Adelinde Cornelissen & Jerich Parzival Wins World Cup, 1st Individual Global Title

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By KENNETH J. BRADDICK

LEIPZIG, Germany, April 30–Adelinde Cornelissen snapped a series of mishaps over the years and rode her Jerich Parzival to the World Cup title Saturday night to capture their first individual global championship.

The victory by The Netherlands’ top combination at the Reem Acra FEI World Cup Final in this eastern German city brought a wildly cheering crowd of 10,000 to their feet.

Adelinde and the 14-year-old chestnut gelding by Jazz scored 84.804 per cent in their freestyle ridden to the strains of Tchaikovsky’s Nutcracker Suite, with the Danish princess, Nathalie zu Sayn-Wittgenstein on her 2008 Olympic mount, Digby in second on 80.036 per cent and Germany’s two-time World Cup winner Ulla Salzgeber on Herzruf’s Erbe in third place with 78.821 per cent.

The victory in the 26th sole annual global championship for dressage ended for Adelinde and Parzival a series of mishaps in which injuries to Parzival kept the pair from the Dutch team at the 2008 Olympics, the 2007 World and, most publicized, when the appearance of blood on the horse’s mouth caused disqualification during the Grand Prix at the World Equestrian Games in Kentucky last year.

And it added to Holland’s record of World Cup titles to now make it 11–nine of which were won by Anky van Grunsven, one by Edward Gal and Moorlands Totilas and 2011 by Adelinde Cornelissen and Parzival.

Adelinde Cornelissen and Jerich Parzival in the World Cup Final. © 2011 Ken Braddick/dressage-news.com

In addition to Ulla Salzgeber, two other World Cup winners were in Saturday night’s Final–two-time winner Isabell Werth of Germany and Edward Gal of the Netherlands. Edward on Sisther de Jeu finished in fourth place with 77.393 per cent while Isabell rode her 2008 Olympic gold medal mount Satchmo to fifth place with a score of 77.143. Sweden’s Patrik Kittel on Watermill Scandic H.B.C. was awarded 76.375 per cent for sixth place.

Controversy was sparked by Isabell’s score from the seven judges scored, the lowest score–73.500 percent–coming from president of the ground jury, Katrina Wüst of Germany. She defended her decision saying it was based on her view that the ride began nicely but after resistance in the extended canter the pair were behind the music and Isabell was constantly trying to catch up. But the situation got worse when Satchmo kicked out.

For Adelinde, Nathalie and Ulla there was no question about their happiness with the result that placed three women on the awards podium for the first time since the 2008 Final at ‘s-Hertogenbosch.

Asked at the post-Final news conference whether this first individual global title made up for past mishaps, she said: “I never look back. “I never look back, I think about where I’m at now – disappointment is all part of this sport because there are always ups and downs.”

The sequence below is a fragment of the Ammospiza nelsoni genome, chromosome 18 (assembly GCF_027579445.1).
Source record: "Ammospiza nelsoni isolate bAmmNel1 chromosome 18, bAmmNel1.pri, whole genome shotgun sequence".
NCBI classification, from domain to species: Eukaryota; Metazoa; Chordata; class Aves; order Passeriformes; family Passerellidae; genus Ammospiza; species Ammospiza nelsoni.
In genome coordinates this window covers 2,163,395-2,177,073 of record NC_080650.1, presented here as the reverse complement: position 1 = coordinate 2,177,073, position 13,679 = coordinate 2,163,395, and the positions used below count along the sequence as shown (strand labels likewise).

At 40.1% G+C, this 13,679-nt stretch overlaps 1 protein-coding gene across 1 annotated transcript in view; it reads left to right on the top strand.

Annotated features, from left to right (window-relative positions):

Although she is now the top Dutch rider, she said she misses Totilas who beat her in the World Cup Final in ‘s-Hertogenbosch, The Netherlands, last year but who was sold to Germany after the WEG in Kentucky. Edward Gal who rode Totilas in 2010 was aboard Sisther de Jeu this year and finished in fourth place with 77.393 per cent.

“I have to thank him because it made me work harder and get better,” Adelinde said.

Nathalie zu Sayn-Wittgenstein and Digby. © 2011 Ken Braddick/dressage-news.com

Nathalie, who gave birth to a baby boy last summer, said she was “completely speechless” that she was the runnerup, hoping before the event she would finish in the top six.

“I’m still pinching myself. I’ll probably begin to realize it’s true two week from now.”

Ulla said she proud of Herzruf’s Erbe dealing with an atmosphere that was more electric than he was used to.

“This was the first big championship for Herzi and I’m very happy and pleased with him. This is his first indoor season and he’s not used to the crowds and the atmosphere so I love him because he worked so well for me today.

“I love him… I really love him.”

Ulla Salzgeber and Herzruf's Erbe. © 2011 Ken Braddick/dressage-news.com

Jan Ebeling of Moorpark, California, and Rafalca with 72.589 per cent for 11th place was the highest scoring of the three Americans in the freestyle as he was in the Grand Prix on Thursday. Their score of 72.589 per cent is their third highest at the freestyle, other higher results at Burbank, California and Saugerties, New York.

Catherine Haddad-Staller, who is based in Germany, and her Winyamaro scored 70.161 per cent for 12th place while Shawna Harding of Aiken, South Carolina, and Come On III scored 67.625 per cent for 14th place.

“I am so thrilled,” Jan said. “I think my horse gave everything she had,” he said of the 14-year-old Oldenburg mare owned by Ann Romney, Beth Meyer and his wife, Amy who were all on hand along with 9,500 other spectators in the giant hall where the competition was staged.

Jan Ebeling and Rafalca in the awards ceremony. © 2011 Ken Braddick/dressage-news

“The atmosphere was very electric. She was already high in the warm-up and we had to calm her down five minutes before we went in.”

There were almost no mistakes, and he said he was particularly happy with the final piaffe and passage tour.

“The score was good, especially considering the company. These are the best horses and riders in the world.”
Referring to his 2009 World Cup showing at Las Vegas where the Grand Prix was marked by spookiness, Jan said the end result demonstrated the key to success: “It is a never ending road and sometimes things can go wrong. The thing is, never give up.”

The next stop for the pair is Hagen, Germany next week for the Horses and Dreams Meets Germany competition that is the unofficial kickoff of the major European outdoor competition season.

World Cup Final Results